1- Use Your Friends and Family
Even if you do own a mannequin, try to practice on people as often as possible. That kind of practice is invaluable in teaching you how to deal with different natural lash patterns and clients’ needs and preferences.
It’s best to start by asking your friends and family. Choose people who’ll understand that you’re just starting, and who will encourage you and get excited to help you grow your skills. The other benefit of practicing with people you know and love is that you’ll feel more comfortable with them.
Even so, remember to set up your station and work just as you would on a real client!
2- Find Models Online
Another fantastic option is to find models online. Local beauty enthusiast or hair and beauty model groups on Facebook can be very rich resources for connecting with people. You’ll find models who’d love to get lash extensions done and won’t mind going to someone less experienced.
When you post a call for models, make sure to mention your general location, the style you’d like to practice, and the date and time. Also mention if you’ll need the model to agree for you to take photos and whether you’d like the model to cover the cost of materials (and if so, say what the cost will be).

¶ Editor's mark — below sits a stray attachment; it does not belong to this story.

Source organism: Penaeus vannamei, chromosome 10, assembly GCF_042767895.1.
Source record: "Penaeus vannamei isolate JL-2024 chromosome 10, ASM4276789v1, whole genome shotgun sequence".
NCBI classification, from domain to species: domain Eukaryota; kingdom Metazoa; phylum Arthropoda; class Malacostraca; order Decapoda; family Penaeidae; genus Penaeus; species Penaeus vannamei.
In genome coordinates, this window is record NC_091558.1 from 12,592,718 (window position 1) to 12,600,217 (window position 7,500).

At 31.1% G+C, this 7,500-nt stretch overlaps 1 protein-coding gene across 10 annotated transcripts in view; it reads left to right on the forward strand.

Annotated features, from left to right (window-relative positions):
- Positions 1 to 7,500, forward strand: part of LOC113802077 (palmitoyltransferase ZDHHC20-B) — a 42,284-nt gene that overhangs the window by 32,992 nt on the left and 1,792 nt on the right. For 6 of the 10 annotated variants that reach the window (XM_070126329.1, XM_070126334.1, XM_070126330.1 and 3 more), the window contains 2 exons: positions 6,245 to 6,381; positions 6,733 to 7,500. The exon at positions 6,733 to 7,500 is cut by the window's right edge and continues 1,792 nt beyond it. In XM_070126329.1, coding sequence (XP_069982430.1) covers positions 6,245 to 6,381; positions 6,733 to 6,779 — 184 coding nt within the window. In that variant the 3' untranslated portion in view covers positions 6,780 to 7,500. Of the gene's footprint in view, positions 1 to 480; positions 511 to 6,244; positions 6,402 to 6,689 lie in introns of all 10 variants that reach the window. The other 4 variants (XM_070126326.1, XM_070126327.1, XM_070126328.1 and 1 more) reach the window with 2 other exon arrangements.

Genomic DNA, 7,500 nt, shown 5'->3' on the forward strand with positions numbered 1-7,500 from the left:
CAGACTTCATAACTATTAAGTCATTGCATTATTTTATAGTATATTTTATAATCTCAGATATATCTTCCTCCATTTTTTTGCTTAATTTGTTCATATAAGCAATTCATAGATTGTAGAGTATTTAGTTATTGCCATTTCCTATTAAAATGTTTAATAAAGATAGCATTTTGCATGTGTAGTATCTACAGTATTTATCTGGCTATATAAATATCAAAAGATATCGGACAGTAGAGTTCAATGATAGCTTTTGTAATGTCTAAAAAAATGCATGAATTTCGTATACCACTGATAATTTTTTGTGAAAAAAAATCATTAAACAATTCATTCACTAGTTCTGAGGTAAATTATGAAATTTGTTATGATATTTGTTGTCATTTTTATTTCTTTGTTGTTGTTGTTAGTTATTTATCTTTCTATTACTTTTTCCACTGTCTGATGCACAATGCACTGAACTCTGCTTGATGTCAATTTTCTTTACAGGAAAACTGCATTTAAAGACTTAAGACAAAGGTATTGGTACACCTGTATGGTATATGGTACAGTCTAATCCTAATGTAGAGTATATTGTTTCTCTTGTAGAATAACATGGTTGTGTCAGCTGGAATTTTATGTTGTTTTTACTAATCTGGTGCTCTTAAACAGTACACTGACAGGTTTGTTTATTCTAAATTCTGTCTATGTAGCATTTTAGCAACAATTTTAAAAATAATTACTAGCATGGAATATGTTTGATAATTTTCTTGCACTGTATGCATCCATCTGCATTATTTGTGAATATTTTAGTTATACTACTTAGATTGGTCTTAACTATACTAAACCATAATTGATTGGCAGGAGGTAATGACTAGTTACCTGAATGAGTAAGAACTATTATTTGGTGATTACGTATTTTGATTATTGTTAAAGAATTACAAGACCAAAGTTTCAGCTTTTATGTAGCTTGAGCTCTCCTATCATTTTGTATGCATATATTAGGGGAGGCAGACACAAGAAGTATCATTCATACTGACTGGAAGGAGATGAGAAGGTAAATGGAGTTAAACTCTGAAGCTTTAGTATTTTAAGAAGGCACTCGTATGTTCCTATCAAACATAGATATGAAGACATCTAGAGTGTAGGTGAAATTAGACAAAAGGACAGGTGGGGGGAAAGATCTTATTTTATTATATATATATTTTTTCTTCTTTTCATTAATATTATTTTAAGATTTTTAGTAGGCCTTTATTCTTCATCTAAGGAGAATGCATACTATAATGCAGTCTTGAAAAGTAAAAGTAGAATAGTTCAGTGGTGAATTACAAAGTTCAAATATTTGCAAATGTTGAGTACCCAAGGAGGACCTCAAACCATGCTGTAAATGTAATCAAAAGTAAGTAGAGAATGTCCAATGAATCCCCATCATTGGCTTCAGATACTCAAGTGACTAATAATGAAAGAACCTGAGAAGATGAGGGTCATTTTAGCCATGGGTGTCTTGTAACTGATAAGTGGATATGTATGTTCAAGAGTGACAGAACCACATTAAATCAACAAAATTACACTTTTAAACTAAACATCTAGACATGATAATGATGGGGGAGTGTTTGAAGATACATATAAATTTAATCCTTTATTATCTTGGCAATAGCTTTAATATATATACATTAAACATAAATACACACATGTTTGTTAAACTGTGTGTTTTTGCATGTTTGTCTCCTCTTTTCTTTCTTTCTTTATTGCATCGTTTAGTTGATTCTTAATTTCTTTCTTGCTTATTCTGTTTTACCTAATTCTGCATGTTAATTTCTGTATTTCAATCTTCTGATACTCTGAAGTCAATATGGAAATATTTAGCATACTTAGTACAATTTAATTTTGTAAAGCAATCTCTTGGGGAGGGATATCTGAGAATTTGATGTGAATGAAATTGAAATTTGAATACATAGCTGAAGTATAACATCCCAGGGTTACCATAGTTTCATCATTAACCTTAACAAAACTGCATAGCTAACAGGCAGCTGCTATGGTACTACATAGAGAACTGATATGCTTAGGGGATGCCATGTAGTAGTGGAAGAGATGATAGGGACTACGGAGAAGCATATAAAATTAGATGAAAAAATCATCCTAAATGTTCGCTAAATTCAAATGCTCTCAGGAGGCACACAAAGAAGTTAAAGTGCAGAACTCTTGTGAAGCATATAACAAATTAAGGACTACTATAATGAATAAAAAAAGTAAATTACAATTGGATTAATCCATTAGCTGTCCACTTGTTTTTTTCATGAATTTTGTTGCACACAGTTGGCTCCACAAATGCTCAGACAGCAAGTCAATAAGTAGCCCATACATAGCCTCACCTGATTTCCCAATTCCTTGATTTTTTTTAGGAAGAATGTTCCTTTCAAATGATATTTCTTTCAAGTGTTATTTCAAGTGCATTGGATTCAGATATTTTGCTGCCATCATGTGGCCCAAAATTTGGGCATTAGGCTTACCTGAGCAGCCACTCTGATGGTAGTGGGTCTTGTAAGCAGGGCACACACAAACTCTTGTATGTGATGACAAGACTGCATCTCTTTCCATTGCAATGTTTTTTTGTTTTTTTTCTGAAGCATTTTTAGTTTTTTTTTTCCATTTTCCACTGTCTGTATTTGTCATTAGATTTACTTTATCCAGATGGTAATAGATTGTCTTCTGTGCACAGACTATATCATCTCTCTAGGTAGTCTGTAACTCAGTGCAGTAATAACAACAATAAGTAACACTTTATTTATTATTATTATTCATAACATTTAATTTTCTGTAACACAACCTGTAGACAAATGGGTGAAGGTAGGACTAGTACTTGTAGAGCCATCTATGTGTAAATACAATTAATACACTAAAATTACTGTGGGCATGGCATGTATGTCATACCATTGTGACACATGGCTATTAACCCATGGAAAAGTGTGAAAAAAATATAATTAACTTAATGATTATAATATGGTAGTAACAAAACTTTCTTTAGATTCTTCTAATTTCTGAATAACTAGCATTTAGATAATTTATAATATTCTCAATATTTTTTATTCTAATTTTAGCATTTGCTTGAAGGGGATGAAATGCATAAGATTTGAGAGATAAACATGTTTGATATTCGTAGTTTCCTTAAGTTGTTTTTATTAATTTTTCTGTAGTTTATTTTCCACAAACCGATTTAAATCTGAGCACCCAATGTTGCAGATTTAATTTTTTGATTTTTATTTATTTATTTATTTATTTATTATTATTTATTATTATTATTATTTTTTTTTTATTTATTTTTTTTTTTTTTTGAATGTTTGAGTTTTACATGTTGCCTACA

3- Use a Sponge
Round sponges can be useful specifically when you’re starting to practice volume lashes. All you need to do is dampen a flat, round makeup sponge. Then use it as your surface to lay down lashes, one by one along the perimeter.
The main benefit of this technique is that the visibility is amazing, especially for volume lashes. It lets you focus on making evenly-spaced, symmetrical fans without worrying about other aspects of lashing. That said, it’s not as good if you need to practice isolation or placement, and I also don’t think it’s useful at all for classic lashes.
4- Use Thread
If you want to focus on speed and precision when laying down lashes without worrying about isolation, sewing thread can be very helpful! Stretch a piece of thread over a cup or bowl, tape it down on both sides, and then use it to practice. This technique is useful for practicing both classic and volume lashes.
Some stylists like to try this practice method with a strand of hair that they pull off of a hair brush. Human hair is much closer in thickness to lash hair, but I think using thread is a more hygienic choice.
5- Use False Lashes
If you don’t have access to a mannequin, you can also apply extensions to strip lashes. For this, I recommend using cheap, simple strip lashes that aren’t too fluffy or criss-crossed.
Glue the strip lashes down on the side of a plastic cup, a ball, or any other small object. Then, isolate and apply lashes to the strip lashes, just as you would on a mannequin or human. This method doesn’t allow you to replicate your hand positioning quite as closely, but it’s still a great mannequin alternative in a pinch.